The classical strategy for testing computer software begins with “testing in the small” and works outward toward “testing in the large.” St...
The classical strategy for testing computer software begins with “testing in the small” and works outward toward “testing in the large.” Stated in the jargon of software testing , we begin with unit testing, then progress toward integration testing, and culminate with validation and system testing. In conventional applications, unit testing focuses on the smallest compilable program unit—the subprogram (e.g., module, subroutine, procedure, component). Once each of these units has been tested individually, it is integrated into a program structure while a series of regression tests are run to uncover errors due to interfacing between the modules and side effects caused by the addition of new units. Finally, the system as a whole is tested to ensure that errors in requirements are uncovered.
Unit Testing in the OO Context
When object-oriented software is considered, the concept of the unit changes. Encapsulation drives the definition of classes and objects. This means that each class and each instance of a class (object) packages attributes (data) and the operations (also known as methods or services) that manipulate these data. Rather than testing an individual module, the smallest testable unit is the encapsulated class or object. Because a class can contain a number of different operations and a particular operation may exist as part of a number of different classes, the meaning of unit testing changes dramatically.
We can no longer test a single operation in isolation (the conventional view of unit testing) but rather as part of a class. To illustrate, consider a class hierarchy in which an operation X is defined for the superclass and is inherited by a number of subclasses. Each subclass uses operation X, but it is applied within the context of the private attributes and operations that have been defined for the subclass. Because the context in which operation X is used varies in subtle ways, it is necessary to test operation X in the context of each of the subclasses. This means that testing operation X in a vacuum (the traditional unit testing approach) is ineffective in the object-oriented context.
Class testing for OO software is the equivalent of unit testing for conventional software. Unlike unit testing of conventional software, which tends to focus on the algorithmic detail of a module and the data that flow across the module interface, class testing for OO software is driven by the operations encapsulated by the class and the state behavior of the class.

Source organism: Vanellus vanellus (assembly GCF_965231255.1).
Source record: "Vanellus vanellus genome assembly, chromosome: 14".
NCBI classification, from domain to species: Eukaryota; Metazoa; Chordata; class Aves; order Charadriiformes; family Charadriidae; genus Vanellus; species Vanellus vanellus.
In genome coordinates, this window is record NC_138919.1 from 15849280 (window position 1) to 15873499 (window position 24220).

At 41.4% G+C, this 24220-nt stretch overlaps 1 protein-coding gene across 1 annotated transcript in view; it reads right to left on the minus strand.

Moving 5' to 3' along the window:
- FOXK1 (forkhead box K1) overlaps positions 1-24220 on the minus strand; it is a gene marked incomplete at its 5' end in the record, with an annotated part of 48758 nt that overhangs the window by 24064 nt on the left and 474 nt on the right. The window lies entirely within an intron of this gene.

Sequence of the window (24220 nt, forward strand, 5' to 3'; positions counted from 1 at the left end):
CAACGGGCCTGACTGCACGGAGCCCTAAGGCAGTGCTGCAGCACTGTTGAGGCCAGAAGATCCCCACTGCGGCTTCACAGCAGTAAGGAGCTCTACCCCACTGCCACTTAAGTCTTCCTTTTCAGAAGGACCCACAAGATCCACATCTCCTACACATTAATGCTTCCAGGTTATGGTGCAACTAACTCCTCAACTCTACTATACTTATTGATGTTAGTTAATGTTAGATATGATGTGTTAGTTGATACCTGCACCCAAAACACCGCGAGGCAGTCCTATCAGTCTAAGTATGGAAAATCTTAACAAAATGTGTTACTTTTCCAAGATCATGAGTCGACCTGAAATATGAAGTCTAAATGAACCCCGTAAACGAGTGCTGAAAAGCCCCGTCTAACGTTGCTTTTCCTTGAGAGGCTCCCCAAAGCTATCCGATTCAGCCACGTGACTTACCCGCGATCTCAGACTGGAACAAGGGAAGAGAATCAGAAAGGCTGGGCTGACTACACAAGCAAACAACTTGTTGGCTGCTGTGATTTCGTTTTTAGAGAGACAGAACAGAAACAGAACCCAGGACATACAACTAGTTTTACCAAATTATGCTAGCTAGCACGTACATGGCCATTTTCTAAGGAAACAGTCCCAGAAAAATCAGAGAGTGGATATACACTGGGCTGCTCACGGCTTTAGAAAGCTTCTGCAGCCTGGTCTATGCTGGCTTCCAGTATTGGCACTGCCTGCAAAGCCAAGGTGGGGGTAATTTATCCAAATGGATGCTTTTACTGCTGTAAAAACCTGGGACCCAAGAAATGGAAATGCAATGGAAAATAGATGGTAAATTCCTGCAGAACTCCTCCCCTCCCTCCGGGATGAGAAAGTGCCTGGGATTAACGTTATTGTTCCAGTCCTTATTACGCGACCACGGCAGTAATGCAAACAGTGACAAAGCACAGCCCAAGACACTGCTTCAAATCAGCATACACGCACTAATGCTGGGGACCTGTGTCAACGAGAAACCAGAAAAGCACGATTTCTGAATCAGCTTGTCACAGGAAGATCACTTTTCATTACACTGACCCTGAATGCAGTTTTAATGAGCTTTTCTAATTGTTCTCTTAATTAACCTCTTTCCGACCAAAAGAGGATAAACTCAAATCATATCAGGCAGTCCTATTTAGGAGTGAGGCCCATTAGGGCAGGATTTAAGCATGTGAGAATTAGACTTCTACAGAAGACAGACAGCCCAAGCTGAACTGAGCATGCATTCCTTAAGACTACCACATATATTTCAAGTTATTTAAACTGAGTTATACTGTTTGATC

Integration Testing in the OO Context
Because object-oriented software does not have a hierarchical control structure, conventional top-down and bottom-up integration strategies have little meaning. In addition, integrating operations one at a time into a class (the conventional incremental integration approach) is often impossible because of the “direct and indirect interactions of the components that make up the class”.
There are two different strategies for integration testing of OO systems . The first, thread-based testing, integrates the set of classes required to respond to one input or event for the system. Each thread is integrated and tested individually. Regression testing is applied to ensure that no side effects occur. The second integration approach, use-based testing, begins the construction of the system by testing those classes (called independent classes) that use very few (if any) of server classes. After the independent classes are tested, the next layer of classes, called dependent classes, that use the independent classes are tested. This sequence of testing layers of dependent lasses continues until the entire system is constructed. Unlike conventional integration, the use of drivers and stubs as replacement operations is to be avoided, when possible.
Cluster testing is one step in the integration testing of OO software. Here, a cluster of collaborating classes (determined by examining the CRC and object-relationship model) is exercised by designing test cases that attempt to uncover errors in the collaborations.
Validation Testing in an OO Context
At the validation or system level, the details of class connections disappear. Like conventional validation, the validation of OO software focuses on user-visible actions and user-recognizable output from the system. To assist in the derivation of validation tests, the tester should draw upon the use-cases that are part of the analysis model. The use-case provides a scenario that has a high likelihood of uncovered errors in user interaction requirements.
Conventional black-box testing methods can be used to drive validations tests. In addition, test cases may be derived from the object-behavior model and from event flow diagram created as part of OOA.